David Teather

‘War’ gains currency at G7

China is placed under pressure as several central banks intervene to make their currencies cheaper.

China’s great leap changes the game

China overtook Japan as the world's second-largest economy earlier this year, marking another milestone in the country's transformation.

Bookworm game for e-bound bird

John Makinson says what matters is that people read, not how they choose to do it.

Amazon’s ebooks milestone

For the first time sales of ebooks outstrip those of hardcovers.

Squeezing oil from sand

Study finds decreasing demand for fossil fuel makes expensive tar-sands projects unsustainable.

China’s stake in Rio Tinto gets all-clear

Rio Tinto has a dual listing in Sydney and a 14,99% stake in London would equate to around 11% in the entire group.

UK gets set for long slowdown

Analysts predict the recession will be the worst we've seen for at least 30 years, writes David Teather in London.

Why 10 bourses have bucked the global downturn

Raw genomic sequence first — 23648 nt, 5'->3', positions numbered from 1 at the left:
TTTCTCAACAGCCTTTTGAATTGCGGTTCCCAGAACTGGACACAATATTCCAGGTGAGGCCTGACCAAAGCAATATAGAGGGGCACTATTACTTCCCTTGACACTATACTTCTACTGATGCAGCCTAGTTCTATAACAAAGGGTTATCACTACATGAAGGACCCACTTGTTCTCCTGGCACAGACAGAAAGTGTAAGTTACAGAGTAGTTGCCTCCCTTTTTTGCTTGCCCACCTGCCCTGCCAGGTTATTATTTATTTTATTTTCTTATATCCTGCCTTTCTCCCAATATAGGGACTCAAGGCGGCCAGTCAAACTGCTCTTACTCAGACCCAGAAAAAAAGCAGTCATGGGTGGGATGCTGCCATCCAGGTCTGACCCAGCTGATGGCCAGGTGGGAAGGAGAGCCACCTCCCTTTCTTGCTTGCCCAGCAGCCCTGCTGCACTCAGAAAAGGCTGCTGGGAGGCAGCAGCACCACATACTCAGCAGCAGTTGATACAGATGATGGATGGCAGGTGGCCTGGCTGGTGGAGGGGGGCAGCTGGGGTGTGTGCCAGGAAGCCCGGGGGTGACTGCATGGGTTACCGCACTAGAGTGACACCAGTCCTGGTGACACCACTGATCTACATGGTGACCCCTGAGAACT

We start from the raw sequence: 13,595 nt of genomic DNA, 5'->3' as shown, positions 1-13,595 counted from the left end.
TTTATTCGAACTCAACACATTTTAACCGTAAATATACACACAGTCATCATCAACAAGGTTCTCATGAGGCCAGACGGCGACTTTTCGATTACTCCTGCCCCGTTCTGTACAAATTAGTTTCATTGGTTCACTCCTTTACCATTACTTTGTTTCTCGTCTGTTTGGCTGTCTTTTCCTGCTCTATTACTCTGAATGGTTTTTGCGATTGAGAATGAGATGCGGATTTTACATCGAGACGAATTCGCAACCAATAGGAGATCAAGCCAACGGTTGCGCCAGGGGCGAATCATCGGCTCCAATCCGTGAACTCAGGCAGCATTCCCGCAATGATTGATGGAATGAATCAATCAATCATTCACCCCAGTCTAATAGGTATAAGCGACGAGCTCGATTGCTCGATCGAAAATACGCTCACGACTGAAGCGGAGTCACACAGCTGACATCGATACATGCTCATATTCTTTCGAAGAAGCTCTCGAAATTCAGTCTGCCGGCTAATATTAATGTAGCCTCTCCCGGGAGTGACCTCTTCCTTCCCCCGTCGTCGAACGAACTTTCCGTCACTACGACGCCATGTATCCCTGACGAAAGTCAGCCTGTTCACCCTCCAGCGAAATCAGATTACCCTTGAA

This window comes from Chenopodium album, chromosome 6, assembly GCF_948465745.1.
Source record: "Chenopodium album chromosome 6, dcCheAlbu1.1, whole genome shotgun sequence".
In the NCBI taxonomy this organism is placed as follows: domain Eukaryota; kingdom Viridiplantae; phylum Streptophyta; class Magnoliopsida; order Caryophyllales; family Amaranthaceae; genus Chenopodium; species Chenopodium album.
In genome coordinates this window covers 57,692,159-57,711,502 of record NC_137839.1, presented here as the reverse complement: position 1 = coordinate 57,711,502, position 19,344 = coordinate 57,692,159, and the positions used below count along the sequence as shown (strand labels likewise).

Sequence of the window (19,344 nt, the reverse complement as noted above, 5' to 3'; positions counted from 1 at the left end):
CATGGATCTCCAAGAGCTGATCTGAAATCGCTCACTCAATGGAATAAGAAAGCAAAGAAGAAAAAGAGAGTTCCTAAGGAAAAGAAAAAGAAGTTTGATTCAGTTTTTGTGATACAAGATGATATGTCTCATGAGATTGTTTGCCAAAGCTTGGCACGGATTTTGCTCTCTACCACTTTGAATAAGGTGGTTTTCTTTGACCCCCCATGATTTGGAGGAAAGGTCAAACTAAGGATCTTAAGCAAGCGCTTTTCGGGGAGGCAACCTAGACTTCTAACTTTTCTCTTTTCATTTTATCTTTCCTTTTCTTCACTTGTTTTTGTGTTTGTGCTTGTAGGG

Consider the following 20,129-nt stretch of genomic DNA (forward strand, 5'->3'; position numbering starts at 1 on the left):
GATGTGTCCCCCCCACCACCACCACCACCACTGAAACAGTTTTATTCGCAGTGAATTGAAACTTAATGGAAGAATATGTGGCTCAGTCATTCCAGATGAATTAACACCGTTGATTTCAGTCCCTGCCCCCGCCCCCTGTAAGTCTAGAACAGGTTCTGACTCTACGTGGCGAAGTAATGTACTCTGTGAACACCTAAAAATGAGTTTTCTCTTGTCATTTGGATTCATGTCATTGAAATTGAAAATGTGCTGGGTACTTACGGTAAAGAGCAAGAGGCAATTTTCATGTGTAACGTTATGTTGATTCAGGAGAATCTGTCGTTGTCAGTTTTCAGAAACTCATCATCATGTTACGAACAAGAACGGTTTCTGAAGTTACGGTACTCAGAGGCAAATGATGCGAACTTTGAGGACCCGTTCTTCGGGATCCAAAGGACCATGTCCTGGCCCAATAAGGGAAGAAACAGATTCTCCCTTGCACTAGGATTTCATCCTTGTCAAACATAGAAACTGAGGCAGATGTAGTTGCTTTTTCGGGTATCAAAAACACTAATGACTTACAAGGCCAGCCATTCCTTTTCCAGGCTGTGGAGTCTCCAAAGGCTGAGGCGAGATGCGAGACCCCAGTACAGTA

The financial quake of the past year has toppled almost all the world's stock markets.

Ms Dotcom branches out

A car crash has made former dotcom poster child Martha Lane Fox, the founder of Lastminute.com, as passionate about her charities as her businesses.

Tinseltown loses its magic

A recent report by a Hollywood insider questions the profitability of making movies, writes David Teather.

Money honey

When Maria Bartiromo started getting e-mails from someone calling himself Joey Ramone in 1998, she did what most people would do -- she ignored them, assuming she had attracted the unwanted attention of a weirdo. Ramone, the legendary figure of New York punk, had after all recorded the likes of Cretin Hop, Teenage Lobotomy and Now I Wanna Sniff Some Glue and here he apparently was asking for investment advice.

$40bn creates a nickel and copper giant

United States mining company Phelps Dodge sealed a -billion deal last week that will create the world's largest nickel producer and the leading publicly quoted supplier of copper. The agreement is part of a frantic scramble for mining companies as the price of commodities is driven higher by the red-hot Chinese economy and its demand for raw materials.

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